“Yes, monsieur,” said Papa Chibou, for he had let go all his hold on hope. “But attend a moment. I have something — a message for you.”
Papa Chibou fumbled through his pockets and at last found the card of the American girl with the bright dark eyes. He handed it to Georges Dufayel.
“She left it with me to give to you,” said Papa Chibou. “I was chief watchman at the Museum Pratoucy, you know. She came there night after night, to wait for you.”
The young man gripped the sides of the card with both hands; his face, his eyes, everything about him seemed suddenly charged with new life.
“Ten thousand million devils!” he cried. “And I doubted her! I owe you much, monsieur. I owe you everything.” He wrung Papa Chibou’s hand.
Judge Bertouf gave an impatient judicial grunt.
“We are ready to hear your case, Advocate Dufavel,” said the judge, “if you have one.”
The court attendants sniggered.
“A little moment, monsieur the judge,” said the lawyer. He turned to Papa Chibou. “Quick,” he shot out, “tell me about the crime you are charged with. What did you steal?”
“Him,” replied Papa Chibou, pointing.
“That dummy of Napoleon?”
Papa Chibou nodded.
Papa Chibou shrugged his shoulders.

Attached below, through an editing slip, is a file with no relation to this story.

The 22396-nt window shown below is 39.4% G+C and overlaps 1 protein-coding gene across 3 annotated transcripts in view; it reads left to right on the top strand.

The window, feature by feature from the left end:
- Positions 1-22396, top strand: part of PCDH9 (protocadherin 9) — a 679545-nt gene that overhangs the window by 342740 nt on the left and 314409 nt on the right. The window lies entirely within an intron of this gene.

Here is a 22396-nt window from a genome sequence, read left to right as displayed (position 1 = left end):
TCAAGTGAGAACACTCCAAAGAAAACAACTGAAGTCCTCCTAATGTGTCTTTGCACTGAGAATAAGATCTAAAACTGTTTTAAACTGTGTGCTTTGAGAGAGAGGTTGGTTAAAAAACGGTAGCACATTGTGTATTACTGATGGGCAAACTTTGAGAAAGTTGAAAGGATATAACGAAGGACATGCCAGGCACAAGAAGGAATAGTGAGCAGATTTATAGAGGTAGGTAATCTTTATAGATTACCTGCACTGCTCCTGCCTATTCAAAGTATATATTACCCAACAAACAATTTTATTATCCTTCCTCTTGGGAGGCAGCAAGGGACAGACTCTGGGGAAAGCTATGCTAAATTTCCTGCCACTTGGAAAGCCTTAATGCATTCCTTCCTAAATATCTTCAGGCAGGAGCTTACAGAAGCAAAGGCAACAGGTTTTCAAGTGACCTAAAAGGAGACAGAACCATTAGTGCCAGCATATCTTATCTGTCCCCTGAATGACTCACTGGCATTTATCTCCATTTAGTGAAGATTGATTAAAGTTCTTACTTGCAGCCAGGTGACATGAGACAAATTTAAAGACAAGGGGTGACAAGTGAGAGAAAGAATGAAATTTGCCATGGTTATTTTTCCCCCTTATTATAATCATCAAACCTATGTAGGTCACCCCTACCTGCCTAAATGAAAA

“Monsieur could not understand.”
“But you must tell me!” said the lawyer urgently. “I must make a plea for you. These savages will be severe enough, in any event; but I may be able to do something. Quick; why did you steal this Napoleon?”
“I was his friend,” said Papa Chibou. “The museum failed. They were going to sell Napoleon for junk, Monsieur Dufayel. He was my friend. I could not desert him.”
The eyes of the young advocate had caught fire; they were lit with a flash. He brought his fist down on the table.
“Enough!” he cried.
Then he rose in his place and addressed the court. His voice was low, vibrant and passionate; the judges, in spite of themselves, leaned forward to listen to him.
“May it please the honorable judges of this court of France,” he began, “my client is guilty. Yes, I repeat in a voice of thunder, for all France to hear, for the enemies of France to hear, for the whole wide world to hear, he is guilty. He did steal this figure of Napoleon, the lawful property of another. I do not deny it. This old man, Jerome Chibou, is guilty, and I for one am proud of his guilt.”
Judge Bertouf grunted.